Fresh Ink

So it’s officially into Autumn now and I have survived what several people have described to me as the most god-awful hot summer in Sydney’s recorded history, with a record breaking number of days in the high 30s and low 40s, humidity levels that make it feel like you’re swimming and your clothes stick to you from the second you get out of the shower, and breezes that feel a bit like standing in front of a hair dryer.

So I did the intelligent thing and picked up some new tattoos, my first two in Australia.

In my defense, when these were booked I did not count on it being so hot that I almost sweated my healing ointment off within minutes of stepping outside. That was not pleasant. Have you ever had A&D drip down the inside of your arm, stained with the various inks that your skin is slowly pushing out during the healing process? It’s the grossest feeling thing.

20170204_191020I started off with a design I’ve been wanting for some time now, Morpheus from the Sandman comics. The problem was that I wanted him on my right arm, which is mostly poppy and colorful, and Morpheus is a character of black and white with a few dots of color to him. Thankfully my artist (Melanie Milne, if you ever find yourself in Sydney and in need of a great tattoo) was far more visually skilled than I am and came up with a concept that worked: incorporating something a little bit like genie smoke, with slumber-sand slipping through his fingers and transforming into a rainbow hue of vapors as they moved down my arm. It came out really, really good and is almost fully healed up now with next to no color loss during the process.

I love Sandman, it’s in a three-way fight with Transmetropolitan and Lucifer for my favorite graphic novel series, and it feels kind of right to have the lord of dreams and stories taking up a hefty chunk of my dominant arm, the arm I do most of my writing with.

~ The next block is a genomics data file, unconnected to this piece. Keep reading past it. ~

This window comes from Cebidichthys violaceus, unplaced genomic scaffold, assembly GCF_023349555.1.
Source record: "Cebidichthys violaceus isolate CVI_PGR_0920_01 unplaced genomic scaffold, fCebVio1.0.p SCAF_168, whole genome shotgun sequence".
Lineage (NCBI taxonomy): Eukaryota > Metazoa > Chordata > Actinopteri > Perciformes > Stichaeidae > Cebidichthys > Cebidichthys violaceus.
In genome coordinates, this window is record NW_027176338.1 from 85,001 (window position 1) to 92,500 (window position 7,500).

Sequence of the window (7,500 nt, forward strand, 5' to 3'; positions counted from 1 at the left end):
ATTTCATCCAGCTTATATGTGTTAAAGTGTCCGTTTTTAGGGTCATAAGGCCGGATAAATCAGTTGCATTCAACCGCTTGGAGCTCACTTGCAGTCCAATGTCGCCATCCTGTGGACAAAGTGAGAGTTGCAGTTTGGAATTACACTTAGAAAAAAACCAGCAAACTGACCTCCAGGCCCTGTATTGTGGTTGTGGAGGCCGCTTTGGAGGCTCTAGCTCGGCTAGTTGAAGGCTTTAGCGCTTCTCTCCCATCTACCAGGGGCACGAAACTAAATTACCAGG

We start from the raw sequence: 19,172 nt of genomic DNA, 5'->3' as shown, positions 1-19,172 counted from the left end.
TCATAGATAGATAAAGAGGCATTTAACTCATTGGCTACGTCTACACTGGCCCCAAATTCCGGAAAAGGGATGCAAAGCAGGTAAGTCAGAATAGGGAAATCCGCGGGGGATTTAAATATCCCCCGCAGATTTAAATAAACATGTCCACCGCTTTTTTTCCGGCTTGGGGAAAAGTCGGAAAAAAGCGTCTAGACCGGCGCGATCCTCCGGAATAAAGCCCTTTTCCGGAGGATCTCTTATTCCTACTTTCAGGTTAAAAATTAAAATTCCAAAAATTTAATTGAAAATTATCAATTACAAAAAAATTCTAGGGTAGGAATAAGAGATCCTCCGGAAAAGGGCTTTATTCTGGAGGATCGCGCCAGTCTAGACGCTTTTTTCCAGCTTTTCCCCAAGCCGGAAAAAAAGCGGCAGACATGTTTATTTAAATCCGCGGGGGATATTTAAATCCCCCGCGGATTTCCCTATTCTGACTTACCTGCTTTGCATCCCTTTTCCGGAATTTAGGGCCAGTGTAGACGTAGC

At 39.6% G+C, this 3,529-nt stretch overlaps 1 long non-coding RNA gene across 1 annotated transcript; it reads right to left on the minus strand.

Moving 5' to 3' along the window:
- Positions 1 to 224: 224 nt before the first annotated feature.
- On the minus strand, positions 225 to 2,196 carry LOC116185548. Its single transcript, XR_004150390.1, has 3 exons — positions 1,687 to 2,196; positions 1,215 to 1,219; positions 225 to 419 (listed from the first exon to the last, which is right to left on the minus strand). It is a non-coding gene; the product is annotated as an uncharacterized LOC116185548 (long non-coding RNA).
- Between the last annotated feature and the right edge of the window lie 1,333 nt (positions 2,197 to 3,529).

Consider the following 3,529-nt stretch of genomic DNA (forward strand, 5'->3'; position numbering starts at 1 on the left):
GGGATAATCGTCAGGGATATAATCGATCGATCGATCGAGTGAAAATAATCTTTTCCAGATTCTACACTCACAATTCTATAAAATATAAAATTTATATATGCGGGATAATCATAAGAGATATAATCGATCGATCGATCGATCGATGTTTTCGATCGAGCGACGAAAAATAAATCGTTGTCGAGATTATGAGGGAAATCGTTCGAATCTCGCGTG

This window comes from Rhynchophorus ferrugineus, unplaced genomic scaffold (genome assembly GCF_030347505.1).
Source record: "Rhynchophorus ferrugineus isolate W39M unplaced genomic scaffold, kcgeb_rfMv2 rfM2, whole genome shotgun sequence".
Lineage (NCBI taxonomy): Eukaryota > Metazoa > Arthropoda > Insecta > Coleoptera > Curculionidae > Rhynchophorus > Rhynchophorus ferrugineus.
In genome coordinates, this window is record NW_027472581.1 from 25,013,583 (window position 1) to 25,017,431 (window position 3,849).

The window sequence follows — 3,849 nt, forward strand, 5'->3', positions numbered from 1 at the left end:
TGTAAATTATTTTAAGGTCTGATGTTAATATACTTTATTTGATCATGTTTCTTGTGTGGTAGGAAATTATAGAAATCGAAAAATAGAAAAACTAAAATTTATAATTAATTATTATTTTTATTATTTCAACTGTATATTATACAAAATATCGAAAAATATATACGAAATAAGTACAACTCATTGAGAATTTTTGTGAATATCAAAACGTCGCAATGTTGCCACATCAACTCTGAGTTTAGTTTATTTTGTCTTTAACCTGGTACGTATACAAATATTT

20170226_194132.jpgThe second one I actually got just this past Sunday. It’s based on one of those films where I watched it as a kid, and I rewatch it as an adult, and I go “wow, so this had a bigger influence on my aesthetic than I ever realized.” I am speaking, of course, of the filthy muppet monsters of The Dark Crystal. In a wrap around my wrist, ending just before the joint, I’ve got one of the Mystics, his corresponding Skeksis, and the broken crystal that splintered them from one glowing being into two muck-bound magical creatures. Sorry if the picture is a bit wonky and distorted, but getting a decent shot of a wrap is really difficult. It’s still a bit of a work in progress, it only covers 2/3 of the area and I’m going in at the end of March to fill in the back side a little bit. The astrological signs of the Great Conjunction and the silhouette of the Skeksis castle where the shattered crystal is located, most likely. I’m looking forward to it. That’s most of one arm fulled sleeved up, with just a couple of small gaps to fill in.

Speaking of new ink, I’ve also surged ahead in writing. I spend much of my lunch break each day scribbling away, and then in the evenings as I can. I’ve broken 45,000 words recently, on the side project, and it feels good. Writing multiple stories at once is nice because if you feel the burn out coming on, you can change gears, still be productive, and change back afterwards. You’re still getting 3,000 words down in a session, just split across two stories instead of 2,000 words in one.